As I mentioned earlier, the Memphis group questioned the functional nature of design, and that included the nature of an item existing only for its intended use, and any need to be practical for that use – once liberated from those needs, a designer can begin to play. Take, for example, the Tawaraya bed, or sofa, or Japanese tatami mat, or boxing ring, depending on what you needed in that moment.

My family’s living room and kitchen in the 1980s was defined by wood, by pine, and by a child’s teeth marks in pine, but the construction of Memphis furniture was new, and prescient, using the brand new medium density fibreboard – MDF – and it was possible to laminate it with coloured or patterned surfaces - anything other than simulated woodgrain. 

There is little difference between the materials of Memphis furniture and Ikea furniture, other than Memphis being hand-built from the start, and using more ostentatious names like Plaza, Carlton and Bel Air, instead of Billy and Malm. I should make that clear: these Memphis items are not one-off custom builds, but they were available to order out of a catalogue, despite being very expensive. Likewise, intricate glassware items could easily be created by colouring and gluing separate pieces of glass together.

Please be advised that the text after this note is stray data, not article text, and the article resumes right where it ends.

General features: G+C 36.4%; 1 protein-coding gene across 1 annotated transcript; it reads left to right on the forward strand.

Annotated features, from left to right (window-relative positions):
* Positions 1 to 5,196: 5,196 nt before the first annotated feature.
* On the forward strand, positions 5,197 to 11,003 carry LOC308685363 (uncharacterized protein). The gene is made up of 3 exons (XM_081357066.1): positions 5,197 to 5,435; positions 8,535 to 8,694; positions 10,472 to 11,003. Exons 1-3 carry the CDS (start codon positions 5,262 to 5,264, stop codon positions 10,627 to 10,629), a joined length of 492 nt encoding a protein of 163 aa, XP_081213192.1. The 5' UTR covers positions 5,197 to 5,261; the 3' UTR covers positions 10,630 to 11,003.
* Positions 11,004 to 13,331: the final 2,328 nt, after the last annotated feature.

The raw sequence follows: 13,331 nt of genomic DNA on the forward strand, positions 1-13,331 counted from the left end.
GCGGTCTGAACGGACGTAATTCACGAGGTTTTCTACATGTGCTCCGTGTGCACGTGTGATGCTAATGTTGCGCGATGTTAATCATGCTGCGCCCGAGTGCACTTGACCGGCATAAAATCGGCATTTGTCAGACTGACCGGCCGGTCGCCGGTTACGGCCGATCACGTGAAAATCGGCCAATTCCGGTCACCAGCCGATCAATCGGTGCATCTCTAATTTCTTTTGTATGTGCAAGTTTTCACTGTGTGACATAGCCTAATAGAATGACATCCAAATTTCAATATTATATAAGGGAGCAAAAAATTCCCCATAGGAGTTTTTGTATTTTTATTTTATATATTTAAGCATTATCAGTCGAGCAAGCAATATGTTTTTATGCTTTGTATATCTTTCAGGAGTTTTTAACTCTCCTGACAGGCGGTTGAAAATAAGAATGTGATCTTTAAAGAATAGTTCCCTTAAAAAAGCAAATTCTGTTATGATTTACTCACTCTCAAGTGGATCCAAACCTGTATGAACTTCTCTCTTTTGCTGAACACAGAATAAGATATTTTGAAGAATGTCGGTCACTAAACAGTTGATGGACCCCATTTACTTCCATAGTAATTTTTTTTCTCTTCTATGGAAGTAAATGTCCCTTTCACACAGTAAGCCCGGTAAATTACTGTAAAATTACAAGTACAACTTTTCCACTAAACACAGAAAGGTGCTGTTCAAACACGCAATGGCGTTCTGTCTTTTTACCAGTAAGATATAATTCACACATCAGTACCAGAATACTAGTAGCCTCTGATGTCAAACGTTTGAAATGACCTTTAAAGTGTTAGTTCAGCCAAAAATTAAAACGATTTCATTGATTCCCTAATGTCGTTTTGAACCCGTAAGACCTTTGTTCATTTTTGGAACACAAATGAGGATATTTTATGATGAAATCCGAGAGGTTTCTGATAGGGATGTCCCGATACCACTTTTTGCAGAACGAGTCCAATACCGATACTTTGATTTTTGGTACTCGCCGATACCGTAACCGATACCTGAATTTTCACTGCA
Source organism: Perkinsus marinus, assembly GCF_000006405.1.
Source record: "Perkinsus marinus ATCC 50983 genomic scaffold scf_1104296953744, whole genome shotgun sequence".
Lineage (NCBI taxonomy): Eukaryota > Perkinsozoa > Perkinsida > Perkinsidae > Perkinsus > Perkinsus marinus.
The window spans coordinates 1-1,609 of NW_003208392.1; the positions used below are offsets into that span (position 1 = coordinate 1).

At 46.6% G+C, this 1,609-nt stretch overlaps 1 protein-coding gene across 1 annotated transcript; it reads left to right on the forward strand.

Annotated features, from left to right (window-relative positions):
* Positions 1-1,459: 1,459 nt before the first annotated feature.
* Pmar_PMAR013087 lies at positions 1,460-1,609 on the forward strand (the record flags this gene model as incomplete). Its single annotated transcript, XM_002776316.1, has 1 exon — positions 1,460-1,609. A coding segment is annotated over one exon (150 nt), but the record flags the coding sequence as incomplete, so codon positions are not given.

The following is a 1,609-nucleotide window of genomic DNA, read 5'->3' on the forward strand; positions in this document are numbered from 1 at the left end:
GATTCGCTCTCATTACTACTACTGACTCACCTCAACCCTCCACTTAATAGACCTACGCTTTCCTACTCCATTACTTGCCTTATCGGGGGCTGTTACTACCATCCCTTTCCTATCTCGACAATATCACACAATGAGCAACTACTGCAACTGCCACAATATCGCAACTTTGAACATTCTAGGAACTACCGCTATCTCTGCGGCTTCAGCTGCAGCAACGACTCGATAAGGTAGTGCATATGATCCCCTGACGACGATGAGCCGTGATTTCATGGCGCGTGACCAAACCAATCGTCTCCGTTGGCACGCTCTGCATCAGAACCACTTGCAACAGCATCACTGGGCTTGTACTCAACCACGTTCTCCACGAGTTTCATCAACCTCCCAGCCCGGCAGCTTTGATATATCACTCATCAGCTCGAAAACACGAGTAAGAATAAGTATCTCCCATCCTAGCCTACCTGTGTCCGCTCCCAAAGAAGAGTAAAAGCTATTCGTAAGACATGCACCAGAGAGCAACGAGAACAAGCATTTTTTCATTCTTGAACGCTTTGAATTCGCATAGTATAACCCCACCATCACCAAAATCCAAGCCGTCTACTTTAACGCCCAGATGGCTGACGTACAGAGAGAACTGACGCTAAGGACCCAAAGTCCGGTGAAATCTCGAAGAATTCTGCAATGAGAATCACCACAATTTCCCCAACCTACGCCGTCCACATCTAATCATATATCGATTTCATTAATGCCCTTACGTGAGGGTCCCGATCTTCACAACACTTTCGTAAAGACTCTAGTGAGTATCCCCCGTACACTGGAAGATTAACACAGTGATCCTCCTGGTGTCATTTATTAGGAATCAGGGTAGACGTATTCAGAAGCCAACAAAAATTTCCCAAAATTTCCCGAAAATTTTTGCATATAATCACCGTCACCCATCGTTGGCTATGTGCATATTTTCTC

But if this is where furniture could have been headed, why did Ikea, Habitat and Argos continue with woodgrain and white laminate, and why do we persist with magnolia and grey paint? It is one thing for a room to make you feel cosy, but what if you want to feel elated, overwhelmed, challenged? Is furniture meant to do that? Am I supposed to not be hypnotised by my curtains? Can I admire my bedside table? It is all well and good taking the colours and patterns from Memphis and swathe your entire popular culture in it, but in doing so, it removed it from the context in which those colours and patterns originally appeared – it dazzled the public, but they didn’t want to sit on it. It has made Memphis into a moment in history, a period piece, a museum exhibit. That doesn’t feel good enough somehow. 

It has taken me over a year to work out how to present these pictures, because I didn’t want to present another history of something that people don’t do anymore, carefully listing the names and years for future reference, and manoeuvring it into a discussion on the defined historical period of postmodernist design and blah blah blah – other people can do that this time. I remember leaving the MK Gallery feeling like I had been set on fire, like I am never going to witness anything that eye-opening for a long time, and it was all over looking at furniture. That is the important thing for me. Memphis is a hauntology, a vision of a lost future. This is what you could have won. Some things are worth losing your mind over.

Thank you for watching, if you would like to see more videos like this, please like, comment and subscribe, and as ever the nostalgia culture crisis continues at, the home of dancing with the gatekeepers.

No comments:

Post a Comment